If you're looking for hardwood with a distinctive color and unique grain pattern, Sapele is a good choice. Known for its interlocking grain patterns, the wood fiber cells stretch from the lowest point of the roots all the way to the top of the canopy. During growth, they rotate in one direction, but suddenly change directions. Because of this interlocking pattern, the wood often exhibits ribbon stripes in lumber or dramatic figures in veneer.
Sapele is primarily found in tropical Africa. Its wood is almost 100 percent heartwood and has a beautiful reddish-brown color with a purplish cast. The grain of Sapele is similar to mahogany, but it is more tightly packed and has a very fine texture. This interlocked grain produces a ribbon-like pattern when quartersawn. When woodworking, Sapele has a light aroma and luster. If you choose to use a finish on this material, make sure to protect it with a sealer. Without a sealer, the wood will absorb the finish and may scratch easily.
This wood is moderately hard, with moderate bending and crushing strengths. It is prone to warping, and it has variable drying properties. It is, therefore, best to take care when using it, as Sapele can warp and become brittle with age. Its moderate hardness makes it a great choice for cutting boards, paneling, and cabinets. It can even darken with time, giving it a rich, textured look.
While Sapele is similar to Mahogany, there is a difference between the two kinds of wood. While Mahogany is a popular top and back wood, Sapele is a better choice for furniture and other projects. When buying Sapele wood, make sure to check the density of the boards. A 3/4-inch piece of 7 percent MC will weigh about 2 to 3 pounds per board foot. It is difficult to tell which wood is better than the other.
The heartwood of Sapele is wavy, with fine grain that is interlocked. The wood is dense and tends to warp, but is also stable. However, good stacking and low initial temperatures can control this. Unlike mahogany, Sapele is slightly less susceptible to insects and rot than mahogany. It has a decent rot resistance. Aside from that, it also has excellent resistance to insects.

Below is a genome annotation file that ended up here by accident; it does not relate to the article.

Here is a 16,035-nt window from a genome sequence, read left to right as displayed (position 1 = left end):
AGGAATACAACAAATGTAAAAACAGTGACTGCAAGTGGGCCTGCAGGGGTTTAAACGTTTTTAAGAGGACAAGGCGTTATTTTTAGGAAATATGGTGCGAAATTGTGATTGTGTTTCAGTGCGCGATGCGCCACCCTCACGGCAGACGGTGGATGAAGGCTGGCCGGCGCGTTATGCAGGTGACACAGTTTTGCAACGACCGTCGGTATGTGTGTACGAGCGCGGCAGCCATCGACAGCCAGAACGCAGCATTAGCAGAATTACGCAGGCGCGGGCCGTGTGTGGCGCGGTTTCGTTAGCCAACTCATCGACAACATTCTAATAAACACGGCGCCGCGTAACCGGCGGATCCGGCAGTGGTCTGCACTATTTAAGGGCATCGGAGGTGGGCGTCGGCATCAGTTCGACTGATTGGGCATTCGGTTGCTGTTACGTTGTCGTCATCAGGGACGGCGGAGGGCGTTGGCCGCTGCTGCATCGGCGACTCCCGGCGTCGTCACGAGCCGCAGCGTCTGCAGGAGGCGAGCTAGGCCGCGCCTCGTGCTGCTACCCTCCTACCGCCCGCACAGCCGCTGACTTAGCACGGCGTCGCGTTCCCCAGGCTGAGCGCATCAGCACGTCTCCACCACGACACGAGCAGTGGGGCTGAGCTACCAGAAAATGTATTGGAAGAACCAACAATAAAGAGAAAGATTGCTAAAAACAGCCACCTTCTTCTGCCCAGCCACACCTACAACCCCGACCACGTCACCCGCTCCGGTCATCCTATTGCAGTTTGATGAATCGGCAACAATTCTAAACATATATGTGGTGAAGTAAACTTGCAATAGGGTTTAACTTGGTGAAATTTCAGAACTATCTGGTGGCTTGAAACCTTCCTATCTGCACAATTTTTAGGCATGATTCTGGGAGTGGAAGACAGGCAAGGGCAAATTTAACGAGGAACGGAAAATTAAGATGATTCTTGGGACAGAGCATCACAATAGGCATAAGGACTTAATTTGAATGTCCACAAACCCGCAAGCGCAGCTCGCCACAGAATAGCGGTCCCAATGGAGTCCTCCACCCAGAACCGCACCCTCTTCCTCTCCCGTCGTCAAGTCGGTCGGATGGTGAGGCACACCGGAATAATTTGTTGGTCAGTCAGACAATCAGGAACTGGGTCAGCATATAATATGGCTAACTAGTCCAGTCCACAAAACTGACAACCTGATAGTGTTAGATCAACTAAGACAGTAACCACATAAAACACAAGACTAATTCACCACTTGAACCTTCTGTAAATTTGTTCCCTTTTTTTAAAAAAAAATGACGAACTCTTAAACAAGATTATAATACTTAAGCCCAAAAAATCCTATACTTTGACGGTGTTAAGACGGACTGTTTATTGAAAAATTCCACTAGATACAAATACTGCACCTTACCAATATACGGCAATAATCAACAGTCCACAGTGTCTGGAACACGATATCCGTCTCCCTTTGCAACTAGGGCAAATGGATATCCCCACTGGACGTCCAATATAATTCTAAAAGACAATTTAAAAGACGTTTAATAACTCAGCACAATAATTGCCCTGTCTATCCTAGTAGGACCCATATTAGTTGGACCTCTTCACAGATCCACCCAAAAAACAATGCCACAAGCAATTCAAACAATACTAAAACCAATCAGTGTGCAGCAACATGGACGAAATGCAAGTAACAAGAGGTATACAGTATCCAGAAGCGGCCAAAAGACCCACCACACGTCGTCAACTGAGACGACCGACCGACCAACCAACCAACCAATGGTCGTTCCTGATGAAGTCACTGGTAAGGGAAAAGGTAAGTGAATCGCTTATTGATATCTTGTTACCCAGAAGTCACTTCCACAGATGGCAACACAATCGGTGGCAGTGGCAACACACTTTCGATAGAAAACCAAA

The main quality of Sapele Dark Wood is its durability. It can withstand heavy loads and is similar to Mahogany in terms of bending. In addition, it is durable and can be used for many indoor and outdoor objects. Among these, it is often used as a flooring material. This is the best choice for flooring and furniture. You will never be disappointed with the high quality of this exotic wood.
Sapele Dark Wood is one of the most durable hardwoods available on the market. The Sapele heartwood is pale yellow, while the sapwood is pink. Its distinctive striped appearance is particularly evident on quarter-sawn surfaces, and it is close-textured with interlocked grain. Compared to African mahogany, Sapele is heavier and weighs 640 kg/m3. When dried, Sapele has a cedar-like smell and is a medium-hardwood.
One of the most appealing qualities of Sapele Dark Wood is its tone. It is very similar to mahogany, and it does not change in color after being exposed to water. Because of its durability, Sapele is an excellent choice for furniture and boat making. Despite its durability, it is a valuable alternative to Mahogany, as its consistency and color is very stable. Furthermore, it is stable, displaying a ribbon-like grain and being very resistant to decay.
Sapele is a high-quality wood with excellent strength and durability. Its interlocked grain creates a high-quality, lustrous surface and is highly durable. During the dry season in West Africa, it is a deciduous tree and its leaves grow to around 10 centimeters in length. The Sapele is also more stable than African mahogany and is similar to English oak in stiffness.